Monday, June 1, 2015

A Catholic Nation Resoundingly Supports Equal Rights for LGBT People, and the U.S. Catholic Right and Its Centrist Enablers Want to Talk About . . . Polygamy?

Steve and I had dinner yesterday with some friends of ours who have long been powerful and effective activists for civil rights. They're an African-American couple who have played, each in his/her field, an extraordinary role in local movements to protect and extend the rights of people of color, women, the poor, LGBT folks, etc., over many years now.

Like me, both of these folks grew up in Arkansas. We're all roughly the same age. A topic of our discussion last evening: I told them I saw a photograph last week of a woman holding up a sign in the Alabama statehouse decrying same-sex marriage as an abomination that would lead to every abomination imaginable, if we permit the godless Supreme Court to defy God and cross this line.

As I told them, when I see photos like that today, I inevitably picture that very same person a generation or two back, holding up a sign shouting in front of the Arkansas state capitol in 1957 about the mongrelization of the white race, the apocalyptic abominations that are about to ensue after the godless Supreme Court has allowed racial mixing by integrating the schools.

Same message. Same biblical allusions. Different generations. Different subject matter.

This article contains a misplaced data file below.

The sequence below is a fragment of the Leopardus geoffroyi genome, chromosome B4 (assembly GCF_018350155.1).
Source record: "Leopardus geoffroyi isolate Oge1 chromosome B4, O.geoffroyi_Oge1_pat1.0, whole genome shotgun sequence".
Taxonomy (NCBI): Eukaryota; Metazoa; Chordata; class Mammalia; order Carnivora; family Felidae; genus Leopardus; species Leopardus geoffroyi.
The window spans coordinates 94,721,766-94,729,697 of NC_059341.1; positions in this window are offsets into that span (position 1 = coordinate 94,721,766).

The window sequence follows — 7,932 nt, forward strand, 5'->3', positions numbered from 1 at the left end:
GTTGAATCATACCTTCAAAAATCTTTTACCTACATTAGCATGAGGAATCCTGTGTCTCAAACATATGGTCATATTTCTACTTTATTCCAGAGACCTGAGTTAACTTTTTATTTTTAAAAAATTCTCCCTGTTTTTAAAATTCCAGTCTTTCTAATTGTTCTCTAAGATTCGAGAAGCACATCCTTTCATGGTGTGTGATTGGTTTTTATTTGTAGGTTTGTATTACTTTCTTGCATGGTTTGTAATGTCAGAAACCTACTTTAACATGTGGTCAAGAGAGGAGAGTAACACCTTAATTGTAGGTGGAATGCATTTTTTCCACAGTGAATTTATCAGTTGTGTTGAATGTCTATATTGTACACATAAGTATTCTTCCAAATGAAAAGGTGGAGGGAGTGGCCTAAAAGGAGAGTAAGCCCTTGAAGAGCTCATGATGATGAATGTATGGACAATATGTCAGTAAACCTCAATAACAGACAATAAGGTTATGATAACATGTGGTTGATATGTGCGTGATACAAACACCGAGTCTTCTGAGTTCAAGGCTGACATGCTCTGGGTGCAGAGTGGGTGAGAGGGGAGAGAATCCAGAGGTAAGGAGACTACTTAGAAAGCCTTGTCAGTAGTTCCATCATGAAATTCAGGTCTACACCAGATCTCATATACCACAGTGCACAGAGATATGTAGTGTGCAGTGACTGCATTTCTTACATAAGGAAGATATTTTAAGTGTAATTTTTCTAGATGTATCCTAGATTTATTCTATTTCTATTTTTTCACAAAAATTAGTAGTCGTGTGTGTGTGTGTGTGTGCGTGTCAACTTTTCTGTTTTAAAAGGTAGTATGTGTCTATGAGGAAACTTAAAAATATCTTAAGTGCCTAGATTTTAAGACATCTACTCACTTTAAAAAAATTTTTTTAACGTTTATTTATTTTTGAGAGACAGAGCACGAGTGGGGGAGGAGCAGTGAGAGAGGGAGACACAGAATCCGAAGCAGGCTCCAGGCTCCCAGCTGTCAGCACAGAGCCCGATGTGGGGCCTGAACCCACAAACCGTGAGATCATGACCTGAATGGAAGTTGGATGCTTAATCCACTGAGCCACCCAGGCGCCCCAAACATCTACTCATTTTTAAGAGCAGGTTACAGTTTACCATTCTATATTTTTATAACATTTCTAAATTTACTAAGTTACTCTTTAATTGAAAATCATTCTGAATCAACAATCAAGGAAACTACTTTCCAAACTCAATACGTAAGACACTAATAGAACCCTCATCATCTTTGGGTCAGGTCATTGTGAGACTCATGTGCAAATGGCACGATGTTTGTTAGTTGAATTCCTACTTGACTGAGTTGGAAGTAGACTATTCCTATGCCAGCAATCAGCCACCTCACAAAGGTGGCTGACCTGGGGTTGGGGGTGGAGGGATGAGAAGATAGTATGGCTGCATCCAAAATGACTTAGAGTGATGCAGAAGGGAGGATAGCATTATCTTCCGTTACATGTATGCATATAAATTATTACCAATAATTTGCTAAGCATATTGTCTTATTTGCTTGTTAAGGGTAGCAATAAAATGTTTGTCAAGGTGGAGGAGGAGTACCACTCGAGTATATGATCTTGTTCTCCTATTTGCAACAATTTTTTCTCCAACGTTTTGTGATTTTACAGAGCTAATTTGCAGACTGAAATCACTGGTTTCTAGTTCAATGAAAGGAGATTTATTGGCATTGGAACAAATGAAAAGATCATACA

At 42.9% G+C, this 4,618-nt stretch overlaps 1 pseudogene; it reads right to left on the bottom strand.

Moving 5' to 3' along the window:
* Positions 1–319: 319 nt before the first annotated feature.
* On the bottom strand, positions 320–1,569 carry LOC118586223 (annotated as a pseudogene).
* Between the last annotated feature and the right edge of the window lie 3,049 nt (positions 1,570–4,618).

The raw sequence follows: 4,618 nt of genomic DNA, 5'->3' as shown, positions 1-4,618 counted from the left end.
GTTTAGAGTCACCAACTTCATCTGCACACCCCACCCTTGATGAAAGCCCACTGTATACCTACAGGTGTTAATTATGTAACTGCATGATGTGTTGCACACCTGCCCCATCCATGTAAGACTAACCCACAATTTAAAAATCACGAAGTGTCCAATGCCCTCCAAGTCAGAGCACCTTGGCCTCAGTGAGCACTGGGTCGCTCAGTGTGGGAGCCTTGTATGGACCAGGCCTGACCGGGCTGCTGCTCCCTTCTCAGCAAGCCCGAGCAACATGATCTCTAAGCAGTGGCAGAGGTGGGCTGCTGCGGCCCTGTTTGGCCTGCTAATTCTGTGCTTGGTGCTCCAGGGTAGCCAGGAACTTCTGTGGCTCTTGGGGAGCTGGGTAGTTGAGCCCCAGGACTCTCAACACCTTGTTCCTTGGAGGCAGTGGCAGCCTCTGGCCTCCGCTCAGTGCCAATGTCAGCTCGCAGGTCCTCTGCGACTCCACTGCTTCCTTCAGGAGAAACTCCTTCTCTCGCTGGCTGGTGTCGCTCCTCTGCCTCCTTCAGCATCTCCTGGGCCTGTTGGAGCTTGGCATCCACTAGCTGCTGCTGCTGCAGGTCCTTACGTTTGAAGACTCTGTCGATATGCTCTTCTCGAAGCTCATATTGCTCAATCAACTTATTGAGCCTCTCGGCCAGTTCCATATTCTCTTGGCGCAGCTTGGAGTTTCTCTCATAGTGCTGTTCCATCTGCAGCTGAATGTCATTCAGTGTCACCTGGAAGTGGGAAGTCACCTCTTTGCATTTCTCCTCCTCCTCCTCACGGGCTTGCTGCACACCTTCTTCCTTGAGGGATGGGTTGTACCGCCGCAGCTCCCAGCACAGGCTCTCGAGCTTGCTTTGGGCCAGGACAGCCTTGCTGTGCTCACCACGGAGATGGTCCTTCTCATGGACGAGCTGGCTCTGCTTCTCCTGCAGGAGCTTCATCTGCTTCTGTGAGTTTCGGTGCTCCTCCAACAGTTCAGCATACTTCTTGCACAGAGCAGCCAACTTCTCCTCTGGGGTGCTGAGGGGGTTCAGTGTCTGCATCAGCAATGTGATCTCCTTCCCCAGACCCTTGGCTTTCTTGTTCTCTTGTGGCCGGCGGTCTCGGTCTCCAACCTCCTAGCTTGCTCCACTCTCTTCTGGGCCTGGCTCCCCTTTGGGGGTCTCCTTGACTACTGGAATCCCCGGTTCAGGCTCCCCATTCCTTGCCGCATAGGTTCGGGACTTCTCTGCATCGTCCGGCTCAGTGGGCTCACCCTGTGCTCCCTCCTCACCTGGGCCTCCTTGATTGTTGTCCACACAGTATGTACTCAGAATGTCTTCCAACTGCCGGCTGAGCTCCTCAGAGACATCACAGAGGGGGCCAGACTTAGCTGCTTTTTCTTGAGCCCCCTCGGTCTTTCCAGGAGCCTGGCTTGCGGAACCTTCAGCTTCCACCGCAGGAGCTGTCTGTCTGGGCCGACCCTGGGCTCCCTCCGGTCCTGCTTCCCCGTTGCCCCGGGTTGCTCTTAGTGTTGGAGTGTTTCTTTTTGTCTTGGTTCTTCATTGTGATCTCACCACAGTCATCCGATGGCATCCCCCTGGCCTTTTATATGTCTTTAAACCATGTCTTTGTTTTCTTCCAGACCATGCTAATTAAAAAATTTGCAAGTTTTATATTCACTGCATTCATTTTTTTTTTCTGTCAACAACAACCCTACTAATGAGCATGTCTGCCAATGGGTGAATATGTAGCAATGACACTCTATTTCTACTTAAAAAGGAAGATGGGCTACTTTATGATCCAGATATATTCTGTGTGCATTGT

But same, same, same nonetheless. The very same people generation after generation trying the very same tactics to defend their power and privilege and exclude others from enjoying civil rights. The very same people employing the same shameful, disreputable slippery-slope arguments to keep the door shut to a group of people seeking to claim their rights, by pretending that according rights to that marginalized group right in front of our faces will open the door to, well, everything imaginable down the road.

All of this is very much in my mind in the past few days as I see the inevitable turd-in-the-punchbowl conversations popping up at Catholic blog sites and elsewhere about the slippery slope represented by same-sex marriage, after the Irish rainbow referendum. Let the gays marry, and soon you'll have polygamists beating down the doors for their right to marry, the argument goes.